FUNCTIONALLY DISTINCT TREE SPECIES SUPPORT LONG-TERM PRODUCTIVITY IN EXTREME ENVIRONMENTS.
L Delalandre, P Gauzere, W Thuiller, M Cadotte, N, Mouquet, D Mouillot, F Munoz, P Denelle, N Loiseau, X Morin, C Violle (2022)
Proceedings of the Royal Society B doi:10.1098/rspb.2021.1694
Key message : To investigate how distinct species affect ecosystem productivity, we used a forest-gap model to simulate realistic temperate forest successions along an environmental gradient and measured ecosystem productivity at the end of the successional trajectories. We used different sets and numbers of species, bearing either distinct or indistinct functional traits, and compared them to random assemblages. Long-term ecosystem productivity dropped when distinct species were lost first from the regional pool of species, under the harshest environmental conditions. On the contrary, productivity was more dependent on ordinary species in milder environments. Our findings show that species functional distinctiveness, integrating multiple trait dimensions, can capture species-specific effects on ecosystem productivity.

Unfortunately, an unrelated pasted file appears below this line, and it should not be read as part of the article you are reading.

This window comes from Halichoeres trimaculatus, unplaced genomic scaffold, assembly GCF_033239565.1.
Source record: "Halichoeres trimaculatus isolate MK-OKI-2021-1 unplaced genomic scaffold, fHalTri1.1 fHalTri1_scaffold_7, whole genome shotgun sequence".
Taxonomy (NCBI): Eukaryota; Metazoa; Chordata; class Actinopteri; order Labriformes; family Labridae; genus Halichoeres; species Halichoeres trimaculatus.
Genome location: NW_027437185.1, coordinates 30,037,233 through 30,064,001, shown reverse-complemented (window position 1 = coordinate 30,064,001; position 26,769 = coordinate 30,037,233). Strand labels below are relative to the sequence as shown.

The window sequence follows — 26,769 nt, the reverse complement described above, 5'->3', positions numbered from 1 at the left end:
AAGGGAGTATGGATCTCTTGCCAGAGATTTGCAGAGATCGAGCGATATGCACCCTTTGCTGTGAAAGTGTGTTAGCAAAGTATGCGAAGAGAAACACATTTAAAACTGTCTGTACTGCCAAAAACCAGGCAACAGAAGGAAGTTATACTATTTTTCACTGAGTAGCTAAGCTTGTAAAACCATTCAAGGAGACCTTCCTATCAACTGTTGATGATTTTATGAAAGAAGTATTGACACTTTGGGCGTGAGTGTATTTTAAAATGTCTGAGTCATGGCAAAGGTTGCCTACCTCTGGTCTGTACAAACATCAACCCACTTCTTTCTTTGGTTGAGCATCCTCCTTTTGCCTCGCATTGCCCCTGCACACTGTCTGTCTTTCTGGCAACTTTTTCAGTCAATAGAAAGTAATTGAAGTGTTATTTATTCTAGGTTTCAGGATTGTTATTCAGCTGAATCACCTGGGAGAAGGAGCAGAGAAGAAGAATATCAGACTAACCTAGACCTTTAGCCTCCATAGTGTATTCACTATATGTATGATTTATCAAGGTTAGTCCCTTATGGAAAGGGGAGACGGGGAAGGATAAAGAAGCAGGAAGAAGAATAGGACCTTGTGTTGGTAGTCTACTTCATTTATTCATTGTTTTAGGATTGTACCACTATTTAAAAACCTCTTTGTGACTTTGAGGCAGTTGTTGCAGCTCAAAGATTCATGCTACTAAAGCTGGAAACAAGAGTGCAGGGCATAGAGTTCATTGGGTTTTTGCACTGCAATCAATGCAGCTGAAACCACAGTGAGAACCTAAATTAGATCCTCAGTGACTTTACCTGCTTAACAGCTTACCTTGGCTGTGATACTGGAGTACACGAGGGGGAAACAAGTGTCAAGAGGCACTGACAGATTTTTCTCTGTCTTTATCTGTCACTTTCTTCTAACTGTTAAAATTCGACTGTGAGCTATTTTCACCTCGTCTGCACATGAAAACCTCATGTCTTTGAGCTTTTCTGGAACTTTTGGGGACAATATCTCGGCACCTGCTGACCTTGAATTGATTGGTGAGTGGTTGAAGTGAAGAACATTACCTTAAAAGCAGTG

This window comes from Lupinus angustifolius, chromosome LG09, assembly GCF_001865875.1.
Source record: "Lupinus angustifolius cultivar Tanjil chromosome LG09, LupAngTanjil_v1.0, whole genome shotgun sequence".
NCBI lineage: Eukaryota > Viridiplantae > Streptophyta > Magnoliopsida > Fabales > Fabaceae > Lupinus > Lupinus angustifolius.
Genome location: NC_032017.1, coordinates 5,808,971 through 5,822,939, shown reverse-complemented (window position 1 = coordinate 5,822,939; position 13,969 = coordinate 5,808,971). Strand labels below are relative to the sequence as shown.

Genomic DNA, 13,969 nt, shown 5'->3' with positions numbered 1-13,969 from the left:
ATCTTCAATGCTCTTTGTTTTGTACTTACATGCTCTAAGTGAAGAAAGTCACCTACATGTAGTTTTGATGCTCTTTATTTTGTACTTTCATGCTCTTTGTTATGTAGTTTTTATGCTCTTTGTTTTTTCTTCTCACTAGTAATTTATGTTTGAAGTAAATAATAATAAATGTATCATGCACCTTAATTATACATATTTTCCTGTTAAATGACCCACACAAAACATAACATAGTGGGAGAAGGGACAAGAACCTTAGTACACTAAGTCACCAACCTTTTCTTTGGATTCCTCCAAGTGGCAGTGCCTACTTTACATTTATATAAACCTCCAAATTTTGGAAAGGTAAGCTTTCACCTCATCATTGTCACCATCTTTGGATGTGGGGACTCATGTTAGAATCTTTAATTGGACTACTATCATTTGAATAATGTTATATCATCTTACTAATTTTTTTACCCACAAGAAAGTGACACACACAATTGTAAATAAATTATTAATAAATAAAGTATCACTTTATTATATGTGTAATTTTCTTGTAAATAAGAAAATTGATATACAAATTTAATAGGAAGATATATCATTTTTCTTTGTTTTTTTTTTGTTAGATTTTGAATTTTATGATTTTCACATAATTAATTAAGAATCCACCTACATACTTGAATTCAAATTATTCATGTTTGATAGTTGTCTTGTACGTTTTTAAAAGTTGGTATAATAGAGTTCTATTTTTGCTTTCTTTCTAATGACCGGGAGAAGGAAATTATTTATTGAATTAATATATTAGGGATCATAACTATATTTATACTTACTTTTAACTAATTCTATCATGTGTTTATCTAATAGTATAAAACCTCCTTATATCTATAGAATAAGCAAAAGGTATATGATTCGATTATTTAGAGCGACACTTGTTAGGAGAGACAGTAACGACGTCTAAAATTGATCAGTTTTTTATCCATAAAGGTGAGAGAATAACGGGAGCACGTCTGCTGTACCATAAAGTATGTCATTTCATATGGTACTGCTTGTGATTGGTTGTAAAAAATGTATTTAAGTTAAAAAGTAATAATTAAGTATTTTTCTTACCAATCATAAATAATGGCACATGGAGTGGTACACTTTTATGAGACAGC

Conceptual framework of the study. (a) Six species are located in a two-dimensional functional trait space. Ordinary species (blue background) are those located in the centre of the distribution in that space, whereas distinct species (red background, clover shape) are away from that centre. (b) Diagram showing the expected level of ecosystem property as biodiversity declines, in the hypothesis that distinct phenotypes support important functions in the ecosystem. Orders of species loss are distinct first (a), ordinary first (b) or random (c).
OTHER TOPICS: Aesthetics of Biodiversity, Biodiversity & Ecosystem Functioning, Biogeography, Macroecology & Ecophylogenetics, Experimental Evolution,
Functional Biogeography, Functional Rarity, Metacommunities, Metaecosystems, Reviews and Synthesis, Trophic Biogeography & Metaweb